Philadelphia’s Carmelite Monastery of St. Joseph and St. Anne, at 66th Avenue and Old York Road, celebrated the 115th anniversary of its foundation with a Solemn High Mass on the evening of Wednesday, July 26. The Carmel, which was established by nuns from the Boston Carmel and originally located at 18th and Poplar Streets then at 44th and Spruce Streets, has been at its current monastery since 1910, according to the Prioress, who in keeping with the Carmelite charism does not wish to be named. The nuns themselves were an unseen presence at the Mass because of their rules of strict enclosure. They only receive visitors from behind a screen.
The Mass was really a double celebration. The Philadelphia Carmel, which was down to three active members, marked the arrival on July 25 of 10 new members drawn from thriving Carmels in Valparaiso, Nebraska in the Lincoln Diocese, and Elysburg, Pa. in the Diocese of Harrisburg, which was itself established by nuns from Valparaiso
The new arrivals “are all in their 20s and 30s and they are all devout, intelligent and talented, and many were home-schooled,” the Prioress said. “They want an authentic Carmelite vocation. We will have a solemn profession for several of them in January and one is still a novice.
The Mass was celebrated in the monastery’s beautiful chapel which was designed by Maginnis and Walsh, the Boston architects that later designed the Basilica of the National Shrine of the Immaculate Conception in Washington. The celebrant was the monastery’s new chaplain, Father Scott W. Allen, F.S.S.P. (Fraternal Society of St. Peter). READ MORE HERE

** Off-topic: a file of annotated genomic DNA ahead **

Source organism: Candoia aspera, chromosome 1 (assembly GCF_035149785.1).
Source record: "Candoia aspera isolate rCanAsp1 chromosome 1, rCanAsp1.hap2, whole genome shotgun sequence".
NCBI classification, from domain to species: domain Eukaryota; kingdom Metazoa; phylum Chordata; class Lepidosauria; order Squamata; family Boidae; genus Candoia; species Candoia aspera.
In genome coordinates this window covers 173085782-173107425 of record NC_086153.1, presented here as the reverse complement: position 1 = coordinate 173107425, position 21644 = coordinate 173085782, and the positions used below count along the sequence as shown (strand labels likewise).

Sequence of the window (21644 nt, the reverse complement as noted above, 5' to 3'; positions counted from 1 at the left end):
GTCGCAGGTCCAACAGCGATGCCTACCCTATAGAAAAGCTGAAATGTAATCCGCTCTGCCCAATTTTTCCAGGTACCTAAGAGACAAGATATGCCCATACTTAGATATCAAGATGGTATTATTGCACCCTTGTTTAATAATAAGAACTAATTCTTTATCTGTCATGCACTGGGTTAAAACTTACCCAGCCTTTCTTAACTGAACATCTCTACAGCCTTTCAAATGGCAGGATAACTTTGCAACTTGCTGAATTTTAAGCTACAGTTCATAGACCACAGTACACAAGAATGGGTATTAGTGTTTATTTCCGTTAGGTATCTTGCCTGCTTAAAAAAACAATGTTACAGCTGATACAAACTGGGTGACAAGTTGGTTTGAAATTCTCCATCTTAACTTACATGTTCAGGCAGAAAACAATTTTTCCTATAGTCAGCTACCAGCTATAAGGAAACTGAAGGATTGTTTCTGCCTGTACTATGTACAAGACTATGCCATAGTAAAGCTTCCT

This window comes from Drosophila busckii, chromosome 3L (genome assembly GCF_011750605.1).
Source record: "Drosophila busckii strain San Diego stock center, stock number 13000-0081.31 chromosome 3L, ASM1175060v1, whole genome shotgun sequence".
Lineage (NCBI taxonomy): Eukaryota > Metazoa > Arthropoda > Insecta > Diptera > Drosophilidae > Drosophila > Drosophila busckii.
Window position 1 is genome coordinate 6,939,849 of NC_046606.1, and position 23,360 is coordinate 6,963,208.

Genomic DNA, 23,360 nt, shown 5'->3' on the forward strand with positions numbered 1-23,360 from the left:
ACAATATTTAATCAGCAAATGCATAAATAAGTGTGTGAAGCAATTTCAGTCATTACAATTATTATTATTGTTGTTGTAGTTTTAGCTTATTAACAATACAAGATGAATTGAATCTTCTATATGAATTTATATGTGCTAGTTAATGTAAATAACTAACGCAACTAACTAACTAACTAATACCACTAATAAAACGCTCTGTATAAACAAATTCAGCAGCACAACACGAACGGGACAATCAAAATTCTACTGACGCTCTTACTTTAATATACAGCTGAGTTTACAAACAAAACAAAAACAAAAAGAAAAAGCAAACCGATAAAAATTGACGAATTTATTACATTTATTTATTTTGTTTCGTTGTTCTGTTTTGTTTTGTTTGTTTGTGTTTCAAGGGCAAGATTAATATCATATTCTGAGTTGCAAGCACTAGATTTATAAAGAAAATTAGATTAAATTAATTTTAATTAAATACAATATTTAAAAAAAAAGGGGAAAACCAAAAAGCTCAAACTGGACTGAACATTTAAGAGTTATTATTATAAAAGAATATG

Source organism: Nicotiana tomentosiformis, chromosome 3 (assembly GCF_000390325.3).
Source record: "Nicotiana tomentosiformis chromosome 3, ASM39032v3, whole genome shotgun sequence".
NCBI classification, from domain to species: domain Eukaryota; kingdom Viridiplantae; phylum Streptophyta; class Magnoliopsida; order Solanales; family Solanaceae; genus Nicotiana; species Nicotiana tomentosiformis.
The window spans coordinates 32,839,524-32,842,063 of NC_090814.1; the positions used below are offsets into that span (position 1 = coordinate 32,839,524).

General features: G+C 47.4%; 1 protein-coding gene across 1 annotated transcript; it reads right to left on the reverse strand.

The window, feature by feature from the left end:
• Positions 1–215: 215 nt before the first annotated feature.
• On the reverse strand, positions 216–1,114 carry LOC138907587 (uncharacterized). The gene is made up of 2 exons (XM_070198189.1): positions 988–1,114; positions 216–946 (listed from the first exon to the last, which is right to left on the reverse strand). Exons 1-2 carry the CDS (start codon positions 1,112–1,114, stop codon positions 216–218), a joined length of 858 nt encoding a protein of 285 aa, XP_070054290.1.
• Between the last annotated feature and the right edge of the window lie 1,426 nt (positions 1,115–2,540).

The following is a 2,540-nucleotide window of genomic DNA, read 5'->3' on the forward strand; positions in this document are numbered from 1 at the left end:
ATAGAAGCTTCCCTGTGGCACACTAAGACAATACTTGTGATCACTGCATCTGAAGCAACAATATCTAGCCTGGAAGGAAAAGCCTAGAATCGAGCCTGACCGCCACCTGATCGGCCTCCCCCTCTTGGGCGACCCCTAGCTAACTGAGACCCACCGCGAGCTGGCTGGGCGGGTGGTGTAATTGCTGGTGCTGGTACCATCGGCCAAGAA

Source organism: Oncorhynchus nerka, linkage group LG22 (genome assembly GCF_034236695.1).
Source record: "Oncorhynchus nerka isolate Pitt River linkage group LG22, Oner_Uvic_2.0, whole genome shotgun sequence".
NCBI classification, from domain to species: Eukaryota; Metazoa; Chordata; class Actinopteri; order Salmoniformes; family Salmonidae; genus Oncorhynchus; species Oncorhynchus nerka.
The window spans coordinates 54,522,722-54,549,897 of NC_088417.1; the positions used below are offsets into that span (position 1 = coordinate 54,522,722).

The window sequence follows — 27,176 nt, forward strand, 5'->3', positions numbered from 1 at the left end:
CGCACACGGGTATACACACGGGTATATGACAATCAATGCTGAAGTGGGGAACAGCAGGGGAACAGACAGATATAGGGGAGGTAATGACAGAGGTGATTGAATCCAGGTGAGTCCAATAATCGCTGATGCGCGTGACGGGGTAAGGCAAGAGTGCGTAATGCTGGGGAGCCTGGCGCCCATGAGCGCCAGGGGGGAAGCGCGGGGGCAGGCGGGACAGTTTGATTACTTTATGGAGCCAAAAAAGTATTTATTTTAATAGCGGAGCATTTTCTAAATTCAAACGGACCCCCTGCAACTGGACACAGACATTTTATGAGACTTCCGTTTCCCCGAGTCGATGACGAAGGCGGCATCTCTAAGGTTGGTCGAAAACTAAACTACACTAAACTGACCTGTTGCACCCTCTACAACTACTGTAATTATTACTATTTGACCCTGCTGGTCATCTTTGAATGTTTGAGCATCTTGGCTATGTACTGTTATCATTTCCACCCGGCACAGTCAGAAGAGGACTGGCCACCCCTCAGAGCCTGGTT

REMNANT COMMENT: One wonders just how much additional evidence needs to be exhibited before mainstream Catholics finally begin to accept the fact that the future of the Catholic Church depends on a complete restoration of her traditional belief, liturgy and practice. As the number of practicing Catholics since 1965 (the close of the Second Vatican Council) continues to plummet to record lows, an unprecedented priest shortage forces church closings by the thousands, and religious vocations are fast becoming a thing of the past—it should be pretty clear even to the most intellectually sluggish among us that something has gone terribly wrong, and that that something has everything to do with the Church’s abandonment of Tradition and subsequent preoccupation with novelty. This becomes even more abundantly obvious when considering the statistical evidence of high numbers of vocations to the priestly and religious life still taking place in traditionalist enclaves, monasteries and seminaries. Could the handwriting on the wall be any more obvious?
The ecclesiastical hippies had their day; their rainbow vestments and felt banners have become moth-eaten and dingy. Traditional Catholicism, on the other hand, is a youth movement—it is the future. The Revolution is entering its dotage. Ad maiorem Dei gloriam.